UNITED NATIONS (AP) " Russia's late U.N. ambassador Vitaly Churkin was remembered Tuesday as "a consummate diplomat" who passionately defended Moscow's positions but later reached out to those who disagreed because he knew that interaction among people was key to solving the world's problems.
At a ceremony in the General Assembly hall, diplomats from the U.N.'s 193 member nations stood silently to honor Churkin, who died suddenly on Feb. 20 " the day before his 65th birthday. Then, U.N. leaders and regional representatives paid tribute to him as his wife, Irina, and son, Maxim, watched.
Calling the Russian envoy "a dear friend," Assembly President Peter Thomson said: "To put it simply, in the theater of diplomacy, ambassador Churkin was a giant, a deep and eloquent intellectual with a sharp with and disarmingly approachable manner."
As Russia's U.N. ambassador for nearly 11 years and the longest-serving member on the powerful Security Council, Churkin had a very high profile. But Germany's deputy U.N. ambassador Jurgen Schulz said it was how he carried out the job that made him "a landmark figure" in the halls of the United Nations.
Speaking on behalf of the Western group of nations, Schulz said one of Churkin's "core strengths was his ability to connect with his counterparts at a personal level," even after the most heated debates.
"In the world of diplomacy, there's no greater compliment than to be respected by those with whom one disagrees," Schulz said. "Ambassador Churkin earned this respect from everyone, regardless of policy or political differences."
During his years at the U.N., there were sharp differences especially between Russia and the West, notably over the Syrian conflict, now in its seventh year.
But U.S. Deputy Ambassador Michele Sison echoed Schulz, calling Churkin "a consummate diplomat" and "steadfast advocate for his country's policies" who "was devoted to making the personal connections that make diplomacy work."
"While we did not always see things the same way, Ambassador Churkin had an eye for identifying compromise and recognized the value of stronger relations between our two countries," Sison said.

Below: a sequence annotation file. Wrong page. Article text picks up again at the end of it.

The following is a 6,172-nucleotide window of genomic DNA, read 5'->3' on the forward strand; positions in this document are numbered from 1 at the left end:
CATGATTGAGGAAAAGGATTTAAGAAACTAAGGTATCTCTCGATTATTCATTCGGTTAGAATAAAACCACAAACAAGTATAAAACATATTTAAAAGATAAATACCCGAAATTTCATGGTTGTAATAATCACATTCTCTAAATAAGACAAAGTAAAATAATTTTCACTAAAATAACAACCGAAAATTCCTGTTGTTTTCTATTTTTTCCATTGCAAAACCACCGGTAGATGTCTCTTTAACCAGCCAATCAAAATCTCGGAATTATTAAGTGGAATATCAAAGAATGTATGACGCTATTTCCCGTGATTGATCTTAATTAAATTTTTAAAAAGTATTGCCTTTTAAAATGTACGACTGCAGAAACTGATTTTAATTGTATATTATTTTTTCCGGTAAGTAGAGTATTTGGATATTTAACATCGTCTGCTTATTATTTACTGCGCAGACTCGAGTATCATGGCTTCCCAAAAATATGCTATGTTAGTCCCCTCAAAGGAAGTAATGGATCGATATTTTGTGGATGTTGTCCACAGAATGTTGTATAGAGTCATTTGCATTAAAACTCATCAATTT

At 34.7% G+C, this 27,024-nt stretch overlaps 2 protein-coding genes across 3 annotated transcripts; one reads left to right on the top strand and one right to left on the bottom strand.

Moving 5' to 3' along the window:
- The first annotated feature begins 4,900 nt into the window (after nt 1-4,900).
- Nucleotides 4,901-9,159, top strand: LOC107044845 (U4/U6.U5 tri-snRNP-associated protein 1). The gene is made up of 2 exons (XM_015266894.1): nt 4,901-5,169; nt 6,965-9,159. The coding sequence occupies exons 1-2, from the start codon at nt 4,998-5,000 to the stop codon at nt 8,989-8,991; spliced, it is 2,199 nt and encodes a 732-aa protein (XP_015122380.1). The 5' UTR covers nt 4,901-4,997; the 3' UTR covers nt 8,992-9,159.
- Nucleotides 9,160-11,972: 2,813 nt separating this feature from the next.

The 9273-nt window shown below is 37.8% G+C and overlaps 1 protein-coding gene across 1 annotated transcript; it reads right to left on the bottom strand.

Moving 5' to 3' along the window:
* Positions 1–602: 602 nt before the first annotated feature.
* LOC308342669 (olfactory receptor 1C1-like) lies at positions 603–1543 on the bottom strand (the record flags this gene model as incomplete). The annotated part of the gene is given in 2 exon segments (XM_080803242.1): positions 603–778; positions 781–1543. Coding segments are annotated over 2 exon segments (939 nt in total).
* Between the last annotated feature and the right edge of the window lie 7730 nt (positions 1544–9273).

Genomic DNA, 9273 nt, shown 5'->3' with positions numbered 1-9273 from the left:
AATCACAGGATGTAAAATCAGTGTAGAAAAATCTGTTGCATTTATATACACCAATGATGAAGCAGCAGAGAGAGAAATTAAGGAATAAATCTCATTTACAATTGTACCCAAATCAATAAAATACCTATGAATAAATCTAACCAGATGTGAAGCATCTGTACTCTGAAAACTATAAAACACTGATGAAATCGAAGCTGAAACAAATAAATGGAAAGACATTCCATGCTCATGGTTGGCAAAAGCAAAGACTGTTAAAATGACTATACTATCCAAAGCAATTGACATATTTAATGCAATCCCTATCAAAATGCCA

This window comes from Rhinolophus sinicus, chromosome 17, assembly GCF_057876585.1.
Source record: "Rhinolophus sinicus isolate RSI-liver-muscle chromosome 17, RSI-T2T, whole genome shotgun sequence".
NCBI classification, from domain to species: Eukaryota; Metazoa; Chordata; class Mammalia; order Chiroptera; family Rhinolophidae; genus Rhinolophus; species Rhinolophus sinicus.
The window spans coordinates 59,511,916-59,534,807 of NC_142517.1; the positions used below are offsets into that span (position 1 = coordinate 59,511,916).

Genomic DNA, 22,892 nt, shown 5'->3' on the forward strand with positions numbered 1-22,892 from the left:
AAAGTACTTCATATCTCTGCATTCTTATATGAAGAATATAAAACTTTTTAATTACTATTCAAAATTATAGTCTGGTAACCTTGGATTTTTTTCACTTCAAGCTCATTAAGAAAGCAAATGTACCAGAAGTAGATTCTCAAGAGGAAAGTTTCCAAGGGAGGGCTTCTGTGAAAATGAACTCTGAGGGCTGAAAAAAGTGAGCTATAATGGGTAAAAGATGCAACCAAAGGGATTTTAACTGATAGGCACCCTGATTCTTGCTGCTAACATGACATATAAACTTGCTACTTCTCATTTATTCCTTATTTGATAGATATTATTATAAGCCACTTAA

Malaysia's deputy ambassador, Kennedy Mayong, speaking on behalf of Asian nations, called Churkin "a towering figure," stressing that "even on issues where positions were miles apart and consensus seemed impossible, Ambassador Churkin was known among colleagues in always wanting to engage in a dialogue, a reflection of a genuine diplomat."
Secretary-General Antonio Guterres said he will never forget that it was Churkin as president of the Security Council in October who announced that its 15 members were unanimously recommending him as the next U.N. chief, to succeed Ban Ki-moon on Jan. 1.
Calling Churkin "simultaneously a patriot and an internationalist," Guterres said, "His was an unmistakable voice " as witty as he was passionate in defending Russian interests while advocating for a strong United Nations."
Russia's charge d'affaires, Petr Iliichev, said messages of condolence have already filled four volumes at the U.N. mission, but Churkin's death also "shook Russia" and sparked an outpouring of grief from thousands of people who never knew him.
"He was distinguished by a sharp wit, intelligence, deep knowledge and also an unconventional view of problems," Iliichev said. "It was possible not to agree with him, but it was impossible not to pay tribute to his diplomatic talent, his professionalism and his charisma."
"He genuinely strived to ensure that our world became better and saw in the U.N. a key instrument for joint work towards realizing that goal," Iliichev said.
This story has been automatically published from the Associated Press wire which uses US spellings